NIELSEN Clarinet Concerto (Shifrin)

Author: 
Jed Distler
DE3527. NIELSEN Clarinet Concerto (Shifrin)NIELSEN Clarinet Concerto (Shifrin)

NIELSEN Clarinet Concerto (Shifrin)

  • Concerto for Clarinet and Orchestra
  • (6) Humoresque Bagatelles
  • (2) Fantasy Pieces
  • Seranata in vano
  • Fantasy

Because Nielsen’s Clarinet Concerto is sparsely scored for two bassoons, two horns, snare drum and string section, the music readily lends itself to chamber downsizing for one instrument per part. If anything, René Orth’s skilful adaptation transforms the chamber-like repartee between soloist and ensemble into a fully fledged equal partnership, especially in regard to the nimble first violin part and that pesky doppelgänger of a snare drummer. In passages where Nielsen calls for two bassoons (the return to Tempo I following the first clarinet cadenza, for example), the horn simply fills in, and vice versa.

Equal partnership, of course, means equal responsibility, and each participant in this premiere recording contributes on the highest level. In turn, Nielsen’s challenging clarinet-writing poses no problems whatsoever for David Shifrin’s seasoned mastery. His prodigious breath control and effortless legato phrasing make light of the composer’s more fanciful flights, yet he’s not afraid to rough up his tone in climactic fortissimos or in his combative exchanges with Jon Greeney’s expert snare drum virtuosity. In this sense, Shifrin’s interpretation reconciles the suave demeanour of Sabine Meyer, Martin Fröst and Anthony McGill with the more daring and volatile Stanley Drucker and Olie Schill (the latter’s BIS recording with Myung-Whun Chung and the Gothenburg Symphony Orchestra is my version of reference).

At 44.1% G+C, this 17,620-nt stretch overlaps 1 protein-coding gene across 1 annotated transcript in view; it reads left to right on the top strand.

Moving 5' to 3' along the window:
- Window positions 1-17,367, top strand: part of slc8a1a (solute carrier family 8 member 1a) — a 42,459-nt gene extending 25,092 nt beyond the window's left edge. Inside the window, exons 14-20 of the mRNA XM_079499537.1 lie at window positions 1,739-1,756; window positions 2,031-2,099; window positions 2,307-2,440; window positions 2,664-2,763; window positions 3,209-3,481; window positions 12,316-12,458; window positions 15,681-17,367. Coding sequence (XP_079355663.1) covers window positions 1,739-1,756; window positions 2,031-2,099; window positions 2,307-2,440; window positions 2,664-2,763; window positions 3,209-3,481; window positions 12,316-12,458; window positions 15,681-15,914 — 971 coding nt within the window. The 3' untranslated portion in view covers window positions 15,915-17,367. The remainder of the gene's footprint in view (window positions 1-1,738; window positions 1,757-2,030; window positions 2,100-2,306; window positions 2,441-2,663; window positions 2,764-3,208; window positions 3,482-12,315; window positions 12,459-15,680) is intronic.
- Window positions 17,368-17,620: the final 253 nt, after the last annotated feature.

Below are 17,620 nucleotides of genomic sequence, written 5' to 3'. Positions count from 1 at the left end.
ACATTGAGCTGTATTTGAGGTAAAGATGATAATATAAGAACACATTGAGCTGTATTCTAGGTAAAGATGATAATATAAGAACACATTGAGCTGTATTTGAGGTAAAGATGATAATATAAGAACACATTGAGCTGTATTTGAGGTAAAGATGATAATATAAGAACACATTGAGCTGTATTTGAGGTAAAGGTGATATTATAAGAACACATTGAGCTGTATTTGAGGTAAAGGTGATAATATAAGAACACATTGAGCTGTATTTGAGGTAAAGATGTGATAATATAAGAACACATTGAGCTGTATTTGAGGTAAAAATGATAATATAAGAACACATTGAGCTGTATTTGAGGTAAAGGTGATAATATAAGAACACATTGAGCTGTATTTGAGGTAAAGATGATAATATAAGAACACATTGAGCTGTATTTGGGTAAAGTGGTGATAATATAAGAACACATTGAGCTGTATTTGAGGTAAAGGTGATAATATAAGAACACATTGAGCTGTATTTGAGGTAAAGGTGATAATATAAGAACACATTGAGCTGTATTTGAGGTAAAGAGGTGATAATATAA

The remaining works are more than mere fillers. I’ve never heard so robustly characterised a performance of the delicious Serenata in vano for clarinet, bassoon, cello and double bass, not to mention these lovingly nuanced readings of the early Fantasy and two Fantasy Pieces (beautifully appropriated by Shifrin from the original oboe part). And Steven Cohen’s arrangements of the Six Humorous Bagatelles transform these simple solo piano teaching pieces into ideal encores. Great sound, great annotations, great programming and great musicianship can only mean one thing: buy this disc!

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